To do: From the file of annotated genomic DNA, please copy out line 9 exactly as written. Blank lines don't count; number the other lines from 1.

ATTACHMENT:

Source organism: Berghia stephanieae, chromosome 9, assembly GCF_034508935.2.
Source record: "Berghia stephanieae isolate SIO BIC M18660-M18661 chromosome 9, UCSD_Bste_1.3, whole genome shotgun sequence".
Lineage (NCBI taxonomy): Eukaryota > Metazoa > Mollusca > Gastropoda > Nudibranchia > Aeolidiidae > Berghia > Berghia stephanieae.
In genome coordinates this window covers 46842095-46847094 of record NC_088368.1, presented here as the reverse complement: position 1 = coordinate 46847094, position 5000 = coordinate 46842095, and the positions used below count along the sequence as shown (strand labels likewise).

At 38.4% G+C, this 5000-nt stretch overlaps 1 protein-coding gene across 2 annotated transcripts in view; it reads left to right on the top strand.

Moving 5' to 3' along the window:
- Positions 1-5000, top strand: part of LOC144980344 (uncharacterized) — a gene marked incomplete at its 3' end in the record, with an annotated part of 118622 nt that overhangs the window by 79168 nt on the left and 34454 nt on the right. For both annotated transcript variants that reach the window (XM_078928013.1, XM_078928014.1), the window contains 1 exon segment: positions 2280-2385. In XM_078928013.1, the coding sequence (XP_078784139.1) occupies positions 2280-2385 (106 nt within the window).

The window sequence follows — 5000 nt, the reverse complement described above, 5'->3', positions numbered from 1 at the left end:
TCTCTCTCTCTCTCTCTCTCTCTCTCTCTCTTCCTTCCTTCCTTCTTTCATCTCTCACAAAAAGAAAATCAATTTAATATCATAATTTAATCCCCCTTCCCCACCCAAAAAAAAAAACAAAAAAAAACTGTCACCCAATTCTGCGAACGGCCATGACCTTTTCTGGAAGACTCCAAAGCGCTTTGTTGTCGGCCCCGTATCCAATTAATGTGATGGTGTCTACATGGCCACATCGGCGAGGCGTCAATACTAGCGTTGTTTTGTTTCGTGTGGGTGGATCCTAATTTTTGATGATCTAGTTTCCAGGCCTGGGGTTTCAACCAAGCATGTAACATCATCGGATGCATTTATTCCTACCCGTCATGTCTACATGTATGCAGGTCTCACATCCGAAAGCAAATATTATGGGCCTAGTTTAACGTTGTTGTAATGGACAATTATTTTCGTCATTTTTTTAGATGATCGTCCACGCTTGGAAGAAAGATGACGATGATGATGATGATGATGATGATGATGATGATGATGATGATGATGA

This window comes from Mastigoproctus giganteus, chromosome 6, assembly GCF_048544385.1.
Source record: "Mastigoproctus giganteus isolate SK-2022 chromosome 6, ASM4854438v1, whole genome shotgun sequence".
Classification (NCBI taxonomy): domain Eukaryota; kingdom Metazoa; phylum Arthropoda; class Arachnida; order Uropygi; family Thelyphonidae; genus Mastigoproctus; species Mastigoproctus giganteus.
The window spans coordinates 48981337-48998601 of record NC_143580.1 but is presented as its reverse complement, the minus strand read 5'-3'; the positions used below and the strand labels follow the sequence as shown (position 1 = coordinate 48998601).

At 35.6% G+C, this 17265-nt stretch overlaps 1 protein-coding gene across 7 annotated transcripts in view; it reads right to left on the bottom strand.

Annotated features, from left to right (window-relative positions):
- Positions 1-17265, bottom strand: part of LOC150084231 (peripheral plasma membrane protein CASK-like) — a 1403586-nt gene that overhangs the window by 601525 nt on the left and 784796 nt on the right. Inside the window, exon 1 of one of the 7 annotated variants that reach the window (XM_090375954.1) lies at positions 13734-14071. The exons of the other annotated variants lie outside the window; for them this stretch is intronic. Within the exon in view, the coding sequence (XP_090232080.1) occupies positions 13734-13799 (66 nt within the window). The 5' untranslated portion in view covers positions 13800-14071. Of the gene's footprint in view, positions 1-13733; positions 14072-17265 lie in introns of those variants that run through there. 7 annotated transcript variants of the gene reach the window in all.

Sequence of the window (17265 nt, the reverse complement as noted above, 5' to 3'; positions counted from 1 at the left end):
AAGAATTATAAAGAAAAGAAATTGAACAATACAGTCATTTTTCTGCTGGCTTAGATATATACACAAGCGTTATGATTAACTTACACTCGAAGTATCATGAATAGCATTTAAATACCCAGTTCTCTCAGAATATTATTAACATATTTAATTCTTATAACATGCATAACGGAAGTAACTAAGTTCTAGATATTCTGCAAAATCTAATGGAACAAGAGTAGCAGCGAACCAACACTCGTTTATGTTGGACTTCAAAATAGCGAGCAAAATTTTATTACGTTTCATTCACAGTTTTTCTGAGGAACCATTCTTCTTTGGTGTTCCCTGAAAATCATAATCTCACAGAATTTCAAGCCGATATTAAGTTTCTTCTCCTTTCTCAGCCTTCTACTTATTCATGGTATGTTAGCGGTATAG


TCTCTCTCTCTCTCTCTCTCTCTCTCTCTCTTCCTTCCTTCCTTCTTTCATCTCTCACAAAAAGAAAATCAATTTAATATCATAATTTAATCCCCCTTCCCCACCCAAAAAAAAAAACAAAAAAAAACTGTCACCCAATTCTGCGAACGGCCATGACCTTTTCTGGAAGACTCCAAAGCGCTTTGTTGTCGGCCCCGTATCCAATTAATGTGATGGTGTCTACATGGCCACATCGGCGAGGCGTCAATACTAGCGTTGTTTTGTTTCGTGTGGGTGGATCCTAATTTTTGATGATCTAGTTTCCAGGCCTGGGGTTTCAACCAAGCATGTAACATCATCGGATGCATTTATTCCTACCCGTCATGTCTACATGTATGCAGGTCTCACATCCGAAAGCAAATATTATGGGCCTAGTTTAACGTTGTTGTAATGGACAATTATTTTCGTCATTTTTTTAGATGATCGTCCACGCTTGGAAGAAAGATGACGATGATGATGATGATGATGATGATGATGATGATGATGATGATGATGA